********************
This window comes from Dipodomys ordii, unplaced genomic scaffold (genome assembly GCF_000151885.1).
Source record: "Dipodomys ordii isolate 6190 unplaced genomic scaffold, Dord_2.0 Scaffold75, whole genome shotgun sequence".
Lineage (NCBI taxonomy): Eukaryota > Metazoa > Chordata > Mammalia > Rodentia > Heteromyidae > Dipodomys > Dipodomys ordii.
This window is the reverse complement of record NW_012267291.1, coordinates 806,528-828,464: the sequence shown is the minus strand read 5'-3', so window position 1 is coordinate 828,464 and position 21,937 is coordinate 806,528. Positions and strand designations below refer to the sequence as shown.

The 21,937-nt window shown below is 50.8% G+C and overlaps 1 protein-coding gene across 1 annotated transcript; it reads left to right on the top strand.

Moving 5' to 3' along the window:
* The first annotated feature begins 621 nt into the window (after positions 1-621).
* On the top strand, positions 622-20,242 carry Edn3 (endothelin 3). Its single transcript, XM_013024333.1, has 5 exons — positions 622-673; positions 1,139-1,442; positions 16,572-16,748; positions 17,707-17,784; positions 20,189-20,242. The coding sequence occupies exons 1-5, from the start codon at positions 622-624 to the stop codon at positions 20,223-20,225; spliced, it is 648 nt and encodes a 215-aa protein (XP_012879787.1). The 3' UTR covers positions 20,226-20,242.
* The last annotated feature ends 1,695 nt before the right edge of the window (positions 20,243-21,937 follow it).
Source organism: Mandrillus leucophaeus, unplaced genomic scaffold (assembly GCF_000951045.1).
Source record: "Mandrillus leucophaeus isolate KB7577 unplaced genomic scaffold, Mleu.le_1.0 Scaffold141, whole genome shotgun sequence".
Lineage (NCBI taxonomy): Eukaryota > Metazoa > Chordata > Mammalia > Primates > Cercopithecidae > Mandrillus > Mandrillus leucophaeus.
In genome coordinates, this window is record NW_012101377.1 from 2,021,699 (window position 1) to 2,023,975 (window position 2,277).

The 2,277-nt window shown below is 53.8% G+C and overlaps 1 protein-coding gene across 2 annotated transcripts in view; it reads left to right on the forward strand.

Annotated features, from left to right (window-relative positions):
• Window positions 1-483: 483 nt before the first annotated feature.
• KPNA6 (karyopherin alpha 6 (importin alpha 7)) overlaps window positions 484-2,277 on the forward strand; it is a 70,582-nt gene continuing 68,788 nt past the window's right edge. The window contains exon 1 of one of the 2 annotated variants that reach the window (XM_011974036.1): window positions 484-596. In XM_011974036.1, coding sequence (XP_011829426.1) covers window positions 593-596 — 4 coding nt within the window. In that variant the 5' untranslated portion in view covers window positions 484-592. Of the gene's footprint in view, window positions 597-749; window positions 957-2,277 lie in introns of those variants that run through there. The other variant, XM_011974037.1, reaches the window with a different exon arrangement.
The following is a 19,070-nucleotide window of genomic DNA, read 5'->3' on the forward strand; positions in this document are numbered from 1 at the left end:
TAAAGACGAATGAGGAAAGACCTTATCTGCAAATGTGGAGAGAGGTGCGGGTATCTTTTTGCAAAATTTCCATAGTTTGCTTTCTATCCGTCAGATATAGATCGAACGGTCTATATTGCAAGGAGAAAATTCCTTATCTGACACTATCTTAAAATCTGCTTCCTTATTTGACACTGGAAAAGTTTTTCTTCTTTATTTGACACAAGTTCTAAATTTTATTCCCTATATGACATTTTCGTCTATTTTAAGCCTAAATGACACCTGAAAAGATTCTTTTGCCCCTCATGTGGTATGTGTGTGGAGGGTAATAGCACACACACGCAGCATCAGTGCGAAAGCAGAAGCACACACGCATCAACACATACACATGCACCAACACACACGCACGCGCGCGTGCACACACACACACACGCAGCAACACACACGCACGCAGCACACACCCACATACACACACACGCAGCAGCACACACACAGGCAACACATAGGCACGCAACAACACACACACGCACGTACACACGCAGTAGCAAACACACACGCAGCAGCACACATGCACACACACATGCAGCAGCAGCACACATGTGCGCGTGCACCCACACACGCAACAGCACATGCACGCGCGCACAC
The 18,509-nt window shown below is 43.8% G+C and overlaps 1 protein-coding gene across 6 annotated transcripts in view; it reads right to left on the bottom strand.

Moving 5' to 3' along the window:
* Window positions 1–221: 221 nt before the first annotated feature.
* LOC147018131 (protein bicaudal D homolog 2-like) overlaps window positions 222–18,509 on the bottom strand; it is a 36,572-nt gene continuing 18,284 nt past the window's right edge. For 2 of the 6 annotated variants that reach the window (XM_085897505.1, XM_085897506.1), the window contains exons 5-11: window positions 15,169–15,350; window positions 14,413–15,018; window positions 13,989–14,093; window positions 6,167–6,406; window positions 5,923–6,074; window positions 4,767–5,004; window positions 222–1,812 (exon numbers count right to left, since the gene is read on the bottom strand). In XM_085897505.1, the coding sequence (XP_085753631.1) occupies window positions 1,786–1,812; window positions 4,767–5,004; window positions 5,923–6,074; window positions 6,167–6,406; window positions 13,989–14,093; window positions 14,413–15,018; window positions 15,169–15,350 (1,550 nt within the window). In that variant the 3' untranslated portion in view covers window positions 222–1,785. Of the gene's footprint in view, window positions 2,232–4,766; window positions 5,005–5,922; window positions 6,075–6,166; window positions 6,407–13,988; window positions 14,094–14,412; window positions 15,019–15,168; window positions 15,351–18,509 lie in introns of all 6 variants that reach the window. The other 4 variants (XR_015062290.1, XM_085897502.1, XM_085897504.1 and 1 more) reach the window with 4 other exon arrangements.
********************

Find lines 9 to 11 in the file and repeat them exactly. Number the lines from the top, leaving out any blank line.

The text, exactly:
* The last annotated feature ends 1,695 nt before the right edge of the window (positions 20,243-21,937 follow it).
Source organism: Mandrillus leucophaeus, unplaced genomic scaffold (assembly GCF_000951045.1).
Source record: "Mandrillus leucophaeus isolate KB7577 unplaced genomic scaffold, Mleu.le_1.0 Scaffold141, whole genome shotgun sequence".